Ministry Resources

The Teaching Ministry

When we teach one person and they then teach others, the results are like ripples of water, reaching out to the world around us. Our goal for this course, is that this will help you understand how you can have a beautiful teaching ministry. If you obey the command to teach, lives will be changed, and those you teach will be able to teach others. Series written by Marjorie Stewart.

Everyone Needs Teaching

Have you ever watched a mother bird when her babies are ready to fly? She pushes them out of the nest. The process of teaching has started. This will continue until the baby bird is able to care for itself. The same principle is applied to our children. From their earliest years, we teach them how to live in this world.

We have seen the three purposes of Christian teaching: (1) to help people learn of their need for salvation, (2) to help them grow in their Christian life, and (3) to lead them into Christian service. Everyone needs teaching, for the Creator wants everyone to know and love Him.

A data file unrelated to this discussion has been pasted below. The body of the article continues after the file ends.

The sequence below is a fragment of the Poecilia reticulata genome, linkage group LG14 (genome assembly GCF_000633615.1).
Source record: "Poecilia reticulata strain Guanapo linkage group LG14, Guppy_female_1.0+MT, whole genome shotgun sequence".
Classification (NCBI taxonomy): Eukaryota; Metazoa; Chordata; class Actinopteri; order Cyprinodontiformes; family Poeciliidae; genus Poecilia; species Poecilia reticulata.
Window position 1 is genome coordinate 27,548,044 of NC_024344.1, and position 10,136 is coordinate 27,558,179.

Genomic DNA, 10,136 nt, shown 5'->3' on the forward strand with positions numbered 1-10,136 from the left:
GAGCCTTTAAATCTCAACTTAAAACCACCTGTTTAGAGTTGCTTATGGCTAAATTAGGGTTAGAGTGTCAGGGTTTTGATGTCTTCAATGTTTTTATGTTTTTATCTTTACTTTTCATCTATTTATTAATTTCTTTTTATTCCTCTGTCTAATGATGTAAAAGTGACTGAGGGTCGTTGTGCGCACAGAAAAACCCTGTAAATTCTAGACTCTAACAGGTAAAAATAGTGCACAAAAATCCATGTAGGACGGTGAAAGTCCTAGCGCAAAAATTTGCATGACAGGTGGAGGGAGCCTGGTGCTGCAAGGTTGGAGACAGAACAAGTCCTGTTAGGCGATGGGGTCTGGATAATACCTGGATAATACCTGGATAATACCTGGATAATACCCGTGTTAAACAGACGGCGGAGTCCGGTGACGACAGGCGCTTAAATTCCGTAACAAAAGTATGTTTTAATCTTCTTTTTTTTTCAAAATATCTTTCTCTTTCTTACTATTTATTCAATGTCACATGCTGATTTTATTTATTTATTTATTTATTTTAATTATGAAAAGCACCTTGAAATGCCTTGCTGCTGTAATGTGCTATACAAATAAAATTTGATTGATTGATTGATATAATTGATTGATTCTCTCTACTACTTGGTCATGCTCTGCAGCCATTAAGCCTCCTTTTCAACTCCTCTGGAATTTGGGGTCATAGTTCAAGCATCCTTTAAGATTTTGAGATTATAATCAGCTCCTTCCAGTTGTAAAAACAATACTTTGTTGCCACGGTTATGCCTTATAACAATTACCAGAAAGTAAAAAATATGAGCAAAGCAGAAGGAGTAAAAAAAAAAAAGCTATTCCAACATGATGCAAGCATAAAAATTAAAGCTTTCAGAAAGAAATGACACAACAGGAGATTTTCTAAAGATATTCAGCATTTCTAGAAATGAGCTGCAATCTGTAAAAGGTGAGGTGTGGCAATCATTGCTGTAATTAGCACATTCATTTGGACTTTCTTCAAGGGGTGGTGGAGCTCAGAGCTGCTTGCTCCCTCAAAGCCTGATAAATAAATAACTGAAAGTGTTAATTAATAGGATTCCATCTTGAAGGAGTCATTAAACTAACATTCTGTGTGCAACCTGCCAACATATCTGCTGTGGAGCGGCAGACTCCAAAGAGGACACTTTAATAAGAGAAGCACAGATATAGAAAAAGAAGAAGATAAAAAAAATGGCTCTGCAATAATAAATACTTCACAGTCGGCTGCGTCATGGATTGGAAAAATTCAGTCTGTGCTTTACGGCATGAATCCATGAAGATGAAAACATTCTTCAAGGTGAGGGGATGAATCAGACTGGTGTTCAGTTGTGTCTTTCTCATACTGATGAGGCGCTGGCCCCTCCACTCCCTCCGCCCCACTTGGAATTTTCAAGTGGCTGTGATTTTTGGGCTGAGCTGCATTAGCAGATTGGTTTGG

We will be better Christian teachers the more we learn about Christian teaching. Our desire should be to teach so the lives of children, teenagers, and adults will be changed. Pray that the Lord will help you understand the needs of each person you know. This is the first step to becoming a teacher for the Lord.

All-Inclusive Teaching

Jesus’s Example

In Lesson 1 we examined Jesus’s command to teach for us to teach: “‘Go and make disciples of all nations’” (Matthew 28:19). How can we obey it? Few of us will ever go around the world. And even those who can go to many places will not be able to teach everyone.

Christians must be willing to be taught, and then must teach others. This way you can obey the command. Some of the people the Lord wants you to teach may be in the church. Others may be in your neighborhood or on the job. However, the most important audience to whom you will teach God’s
truths is in your own home. It would not be long until everyone has heard God’s message.